There are amazing people throughout the world that you often never hear about. And I recently found a story on Riding Vintage about Alfred Leroy, a man who wouldn’t let a childhood tragedy become a barrier to his dreams.
When Leroy was 15 years old, he was struck by a freight train. In the accident, he lost both of his legs and half of one arm. Although he was now without the full use of three limbs, he decided that he wanted to ride motorcycles.
Alfred Leroy buys motorcycles
After 8 years of saving, Leroy was able to purchase his first motorcycle. Over the years, he customized his bikes to suit his capabilities, including models from Minneapolis and Thor. But his most well-known motorcycle is perhaps his 1916 Harley-Davidson J-series machine. And that’s because this motorcycle is the one that he completed a 50,000-mile solo tour of the U.S. during the late 1910s.
Several changes were made to his pride and joy twin-cylinder Harley. A left hand mounted sidecar was added because it allowed Alfred to use his “good arm” next to the bike. A straight rod was attached to the end of the bike’s left handlebar to help him steer. Alfred then used his “stump” to steer the machine. He operated the spark advance, throttle, clutch, shift lever, and brakes with his uninjured right arm. And, he used this arm to hand start the Harley.
The bike’s sidecar also had many improvements. Ultimately, Alfred was able to make it into an RV of sorts. Inside the nose of the sidecar, he kept an inflatable mattress, pillow, and bedding. With the seat removed, the “bedding” could be laid out in the sidecar to make a “comfortable” sleeping compartment. He used a rubberized canopy for bad weather that could be pulled over the top of the rig to keep the rain out when necessary.
Also mounted to the sidecar was a 2-gallon canteen in a metal container. When the canteen was removed, Alfred could use the container as a washbasin. When he finished bathing, the water could then be let out of the basin by removing a cork at its bottom. Alfred carried cooking utensils and other supplies in a trunk attached to the rear of the bike.
Not to be left behind, a “mini-sidecar” was mounted to the side of the Harley’s sidecar. And that’s where Alfred’s adopted stray dog rode during rides.
Alfred Leroy accomplishments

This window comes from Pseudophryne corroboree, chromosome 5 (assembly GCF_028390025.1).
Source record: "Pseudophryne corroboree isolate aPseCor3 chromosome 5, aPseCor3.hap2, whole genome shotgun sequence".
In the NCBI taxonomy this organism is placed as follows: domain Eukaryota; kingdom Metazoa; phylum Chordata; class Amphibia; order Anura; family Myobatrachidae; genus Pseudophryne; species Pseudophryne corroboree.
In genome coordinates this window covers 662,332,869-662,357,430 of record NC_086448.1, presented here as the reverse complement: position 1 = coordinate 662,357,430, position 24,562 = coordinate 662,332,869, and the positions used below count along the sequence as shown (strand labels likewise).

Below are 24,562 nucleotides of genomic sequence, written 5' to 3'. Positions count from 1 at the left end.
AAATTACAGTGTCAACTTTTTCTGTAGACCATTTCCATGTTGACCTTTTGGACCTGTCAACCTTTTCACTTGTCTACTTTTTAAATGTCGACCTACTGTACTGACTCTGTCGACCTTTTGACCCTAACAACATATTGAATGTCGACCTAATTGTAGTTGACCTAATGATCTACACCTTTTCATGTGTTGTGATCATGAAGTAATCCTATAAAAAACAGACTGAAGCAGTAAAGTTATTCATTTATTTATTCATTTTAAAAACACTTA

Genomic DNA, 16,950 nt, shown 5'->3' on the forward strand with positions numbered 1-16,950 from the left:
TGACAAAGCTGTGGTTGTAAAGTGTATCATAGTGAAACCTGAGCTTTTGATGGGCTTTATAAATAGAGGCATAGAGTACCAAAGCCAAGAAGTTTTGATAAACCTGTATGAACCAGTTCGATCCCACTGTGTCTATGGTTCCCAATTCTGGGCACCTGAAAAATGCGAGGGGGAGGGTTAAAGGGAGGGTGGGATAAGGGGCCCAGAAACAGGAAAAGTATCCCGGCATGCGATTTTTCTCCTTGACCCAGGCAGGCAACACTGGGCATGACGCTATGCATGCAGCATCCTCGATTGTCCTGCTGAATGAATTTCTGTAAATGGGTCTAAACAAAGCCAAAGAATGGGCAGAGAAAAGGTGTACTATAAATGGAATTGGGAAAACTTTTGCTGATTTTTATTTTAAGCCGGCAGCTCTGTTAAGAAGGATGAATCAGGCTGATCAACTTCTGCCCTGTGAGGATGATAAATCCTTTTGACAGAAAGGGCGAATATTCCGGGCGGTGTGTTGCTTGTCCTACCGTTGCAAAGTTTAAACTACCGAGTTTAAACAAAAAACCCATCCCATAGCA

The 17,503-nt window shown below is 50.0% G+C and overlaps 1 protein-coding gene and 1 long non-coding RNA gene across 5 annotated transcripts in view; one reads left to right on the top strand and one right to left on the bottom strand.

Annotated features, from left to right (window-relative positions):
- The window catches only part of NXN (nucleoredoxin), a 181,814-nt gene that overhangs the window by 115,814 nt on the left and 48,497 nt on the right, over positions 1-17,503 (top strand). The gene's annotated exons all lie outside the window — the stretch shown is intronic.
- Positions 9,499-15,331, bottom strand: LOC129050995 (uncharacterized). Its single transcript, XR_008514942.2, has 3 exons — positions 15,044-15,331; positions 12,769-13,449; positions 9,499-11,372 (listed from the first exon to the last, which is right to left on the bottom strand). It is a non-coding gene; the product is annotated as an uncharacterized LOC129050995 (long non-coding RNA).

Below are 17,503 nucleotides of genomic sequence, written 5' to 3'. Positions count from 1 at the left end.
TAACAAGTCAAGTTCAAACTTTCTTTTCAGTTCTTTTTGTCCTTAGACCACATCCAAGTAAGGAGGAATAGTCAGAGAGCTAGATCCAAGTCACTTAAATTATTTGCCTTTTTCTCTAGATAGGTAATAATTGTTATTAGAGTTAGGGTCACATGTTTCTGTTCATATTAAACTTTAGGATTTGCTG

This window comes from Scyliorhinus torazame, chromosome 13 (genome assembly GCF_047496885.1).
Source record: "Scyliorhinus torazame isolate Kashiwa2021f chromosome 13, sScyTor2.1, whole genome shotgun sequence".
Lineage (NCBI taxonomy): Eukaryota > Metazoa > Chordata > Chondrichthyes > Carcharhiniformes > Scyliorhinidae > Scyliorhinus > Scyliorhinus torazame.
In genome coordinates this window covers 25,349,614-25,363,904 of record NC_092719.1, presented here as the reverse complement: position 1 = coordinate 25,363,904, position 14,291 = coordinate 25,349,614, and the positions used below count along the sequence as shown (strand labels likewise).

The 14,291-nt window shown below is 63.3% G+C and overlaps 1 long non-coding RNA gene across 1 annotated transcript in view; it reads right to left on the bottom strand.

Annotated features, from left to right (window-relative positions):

By 1916, Alfred had crossed the U.S. three times. His specially prepared ride kept him riding an estimated 50,000 miles in the process. He was able to attain a degree of fame and received sponsorships from some manufacturers like Duckworth Chains. They used Alfred’s accomplishment as a testimony of the durability of their chains.
The August 1916 issue of Motorcycle Illustrated ran a story on Alfred’s accomplishments. They detailed his trip from Los Angeles to New York City. In the story, Alfred recounted how he supported himself by selling postcards of himself and his “unusual outfit.”
It was also during this year that Alfred chose to stop and rest in Milwaukee, Wisconsin. He decided to visit the Harley-Davidson museum. According to Alfred, he was “given the finest treatment you could imagine.”
Whether it was for advertising or because he was proud of his rig, Leroy gave detailed descriptions of his equipment. He talked about 8,200 miles of trouble-free service from a Duckworth chain, Pennsylvania Vacuum Cup tires, and Bethlehem five-point spark plugs. Alfred also recounted that he carried three Weed tire chains, which he was happy to have on the sandy roads of the southwestern part of the U.S. He also carried two spare tires and was happy to say that the “was not called upon to change the tires with which he started.”
People can do amazing things
Alfred Leroy’s accomplishments stand as a bold reminder that people can and do amazing things. Even with the loss of three limbs, Alfred’s will to ride and enjoy his passion for motorcycles proves that humans can accomplish great things and overcome significant obstacles.
While riding gave him a modicum of success, it is clear that Alfred loved motorcycles and motorcycling. And, although he enjoyed riding, he endured significant hardships. But that didn’t stop him, he just kept going.
I wish I knew more about Alfred. I also wish that I had the opportunity to meet this man who didn’t let his disabilities get in the way of his dreams. Rest well, Alfred; I’m sorry that the world may have forgotten your accomplishments. At least now, it knows a little more about a man who couldn’t be stopped by disabilities and followed his dream.
All photo credit: Riding Vintage